After the drama of the opening chapters, I found the pace of the book lagged a little as the focus moves to charting the gradual development of the relationship between Maren and Ursa from dependence, to trust, to friendship and affection.  Indeed, it’s only in the last quarter of the book that the events leading up to the witch trials are introduced. When they are, there are some truly chilling scenes.

I listened to the audiobook narrated by Jessie Buckley. I thought her narration was excellent and, although I’m no expert, her pronunciation of the Norwegian names sounded convincing to me. On the other hand, because many of the women in the village had names that sounded similar, I did find it a challenge to remember who was who on occasions. Perhaps this is a case where it would have been easier if I’d seen the names written down.

I can see why The Mercies has received such critical acclaim even if I couldn’t quite share the same overwhelming enthusiasm myself.

In three words: Atmospheric, intense, authentic

Try something similarWiddershins by Helen Steadman

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Kiran Millwood HargraveAbout the Author

Kiran Millwood Hargrave is an award winning poet, playwright, and novelist. Her books include the bestselling winner of the British Book Awards Children’s Book of the Year and the Waterstones Children’s Book Prize 2017 The Girl of Ink & Stars, and Costa Book Awards-and Blue Peter Awards-shortlisted The Island at the End of Everything, and The Way Past Winter, Blackwell’s Children’s Book of the Year 2018. A Secret of Birds & Bone, her fourth middle grade title, was published in 2020. Julia and the Shark, in collaboration with her husband, artist Tom de Freston, was released in September 2021.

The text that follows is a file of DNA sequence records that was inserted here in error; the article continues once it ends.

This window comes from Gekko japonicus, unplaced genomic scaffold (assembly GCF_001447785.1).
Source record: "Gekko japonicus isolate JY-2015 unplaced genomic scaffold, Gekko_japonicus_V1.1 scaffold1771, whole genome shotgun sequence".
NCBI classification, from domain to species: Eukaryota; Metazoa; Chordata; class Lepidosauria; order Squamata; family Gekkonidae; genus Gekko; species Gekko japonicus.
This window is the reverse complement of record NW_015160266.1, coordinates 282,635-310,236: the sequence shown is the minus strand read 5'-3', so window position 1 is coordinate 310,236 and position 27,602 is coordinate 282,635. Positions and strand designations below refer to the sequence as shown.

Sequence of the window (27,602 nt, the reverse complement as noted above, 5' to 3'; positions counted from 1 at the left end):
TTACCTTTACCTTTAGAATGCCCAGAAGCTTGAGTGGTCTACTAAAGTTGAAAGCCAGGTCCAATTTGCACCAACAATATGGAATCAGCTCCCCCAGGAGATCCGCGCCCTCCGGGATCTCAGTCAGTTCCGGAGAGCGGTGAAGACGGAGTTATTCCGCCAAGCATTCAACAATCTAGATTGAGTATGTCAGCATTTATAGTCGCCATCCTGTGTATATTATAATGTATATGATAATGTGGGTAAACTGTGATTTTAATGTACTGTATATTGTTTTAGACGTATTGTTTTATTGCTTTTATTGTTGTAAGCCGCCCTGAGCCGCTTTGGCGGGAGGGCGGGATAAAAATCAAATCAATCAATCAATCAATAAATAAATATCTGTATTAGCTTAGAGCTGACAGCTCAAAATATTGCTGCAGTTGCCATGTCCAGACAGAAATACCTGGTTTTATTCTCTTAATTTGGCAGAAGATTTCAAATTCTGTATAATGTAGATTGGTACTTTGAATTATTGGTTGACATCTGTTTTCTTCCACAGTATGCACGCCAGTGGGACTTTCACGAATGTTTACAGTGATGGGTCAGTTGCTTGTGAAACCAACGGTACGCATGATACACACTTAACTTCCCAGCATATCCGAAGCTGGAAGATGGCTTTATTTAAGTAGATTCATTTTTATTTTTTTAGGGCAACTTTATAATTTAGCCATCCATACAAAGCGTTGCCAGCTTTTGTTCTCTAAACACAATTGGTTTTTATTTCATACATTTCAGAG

Her debut YA novel The Deathless Girls was published in 2019, and was shortlisted for the YA Book Prize, and long listed for the CILIP Carnegie Medal. Her first book for adults, The Mercies, debuted as The Times number 1 bestseller, and at number 5 in the Sunday Times Bestseller Charts. Writing for the New York Times Book Review, Emily Barton called it ‘among the best novels I’ve read in years’, and it won a Betty Trask Award. (Bio/Photo credit: Goodreads author page)

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#BookReview The Girl Who Fell From The Sky by Simon Mawer @WFHowes

The Girl Who Fell From The SkyAbout the Book

Marian Sutro is an outsider: the daughter of a diplomat, half French, half British, naive yet too clever for her own good. But when she is recruited from her desk job by SOE to go undercover in wartime France, it seems her hybrid status – and fluent French – will be of service to a greater, more dangerous cause.